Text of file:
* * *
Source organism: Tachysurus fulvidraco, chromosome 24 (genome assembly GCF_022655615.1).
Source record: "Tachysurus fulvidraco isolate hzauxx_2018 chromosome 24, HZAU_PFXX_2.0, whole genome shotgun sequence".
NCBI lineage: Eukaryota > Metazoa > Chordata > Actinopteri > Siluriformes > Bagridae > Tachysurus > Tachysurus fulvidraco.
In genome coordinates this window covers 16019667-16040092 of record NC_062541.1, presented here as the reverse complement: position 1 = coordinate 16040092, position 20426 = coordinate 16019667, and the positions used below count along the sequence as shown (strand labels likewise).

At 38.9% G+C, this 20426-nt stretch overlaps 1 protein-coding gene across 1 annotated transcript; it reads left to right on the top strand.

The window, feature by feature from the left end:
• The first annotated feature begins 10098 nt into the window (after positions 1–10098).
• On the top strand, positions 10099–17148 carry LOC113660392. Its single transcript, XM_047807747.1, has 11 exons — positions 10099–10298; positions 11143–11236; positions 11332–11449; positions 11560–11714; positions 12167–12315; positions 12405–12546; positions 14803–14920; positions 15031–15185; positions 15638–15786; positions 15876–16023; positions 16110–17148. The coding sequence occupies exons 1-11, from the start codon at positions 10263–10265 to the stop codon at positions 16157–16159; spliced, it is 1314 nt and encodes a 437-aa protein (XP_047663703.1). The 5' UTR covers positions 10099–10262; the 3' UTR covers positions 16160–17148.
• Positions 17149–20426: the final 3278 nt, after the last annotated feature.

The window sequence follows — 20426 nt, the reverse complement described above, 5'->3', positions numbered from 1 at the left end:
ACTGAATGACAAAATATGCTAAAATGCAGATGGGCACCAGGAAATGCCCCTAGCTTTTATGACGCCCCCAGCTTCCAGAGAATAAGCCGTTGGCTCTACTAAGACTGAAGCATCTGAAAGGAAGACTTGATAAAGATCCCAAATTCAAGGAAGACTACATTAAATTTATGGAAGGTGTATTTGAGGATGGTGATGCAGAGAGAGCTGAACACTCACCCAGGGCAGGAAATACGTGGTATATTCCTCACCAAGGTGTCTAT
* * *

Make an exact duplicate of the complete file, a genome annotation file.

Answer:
Source organism: Tachysurus fulvidraco, chromosome 24 (genome assembly GCF_022655615.1).
Source record: "Tachysurus fulvidraco isolate hzauxx_2018 chromosome 24, HZAU_PFXX_2.0, whole genome shotgun sequence".
NCBI lineage: Eukaryota > Metazoa > Chordata > Actinopteri > Siluriformes > Bagridae > Tachysurus > Tachysurus fulvidraco.
In genome coordinates this window covers 16019667-16040092 of record NC_062541.1, presented here as the reverse complement: position 1 = coordinate 16040092, position 20426 = coordinate 16019667, and the positions used below count along the sequence as shown (strand labels likewise).

At 38.9% G+C, this 20426-nt stretch overlaps 1 protein-coding gene across 1 annotated transcript; it reads left to right on the top strand.

The window, feature by feature from the left end:
• The first annotated feature begins 10098 nt into the window (after positions 1–10098).
• On the top strand, positions 10099–17148 carry LOC113660392. Its single transcript, XM_047807747.1, has 11 exons — positions 10099–10298; positions 11143–11236; positions 11332–11449; positions 11560–11714; positions 12167–12315; positions 12405–12546; positions 14803–14920; positions 15031–15185; positions 15638–15786; positions 15876–16023; positions 16110–17148. The coding sequence occupies exons 1-11, from the start codon at positions 10263–10265 to the stop codon at positions 16157–16159; spliced, it is 1314 nt and encodes a 437-aa protein (XP_047663703.1). The 5' UTR covers positions 10099–10262; the 3' UTR covers positions 16160–17148.
• Positions 17149–20426: the final 3278 nt, after the last annotated feature.

The window sequence follows — 20426 nt, the reverse complement described above, 5'->3', positions numbered from 1 at the left end:
ACTGAATGACAAAATATGCTAAAATGCAGATGGGCACCAGGAAATGCCCCTAGCTTTTATGACGCCCCCAGCTTCCAGAGAATAAGCCGTTGGCTCTACTAAGACTGAAGCATCTGAAAGGAAGACTTGATAAAGATCCCAAATTCAAGGAAGACTACATTAAATTTATGGAAGGTGTATTTGAGGATGGTGATGCAGAGAGAGCTGAACACTCACCCAGGGCAGGAAATACGTGGTATATTCCTCACCAAGGTGTCTAT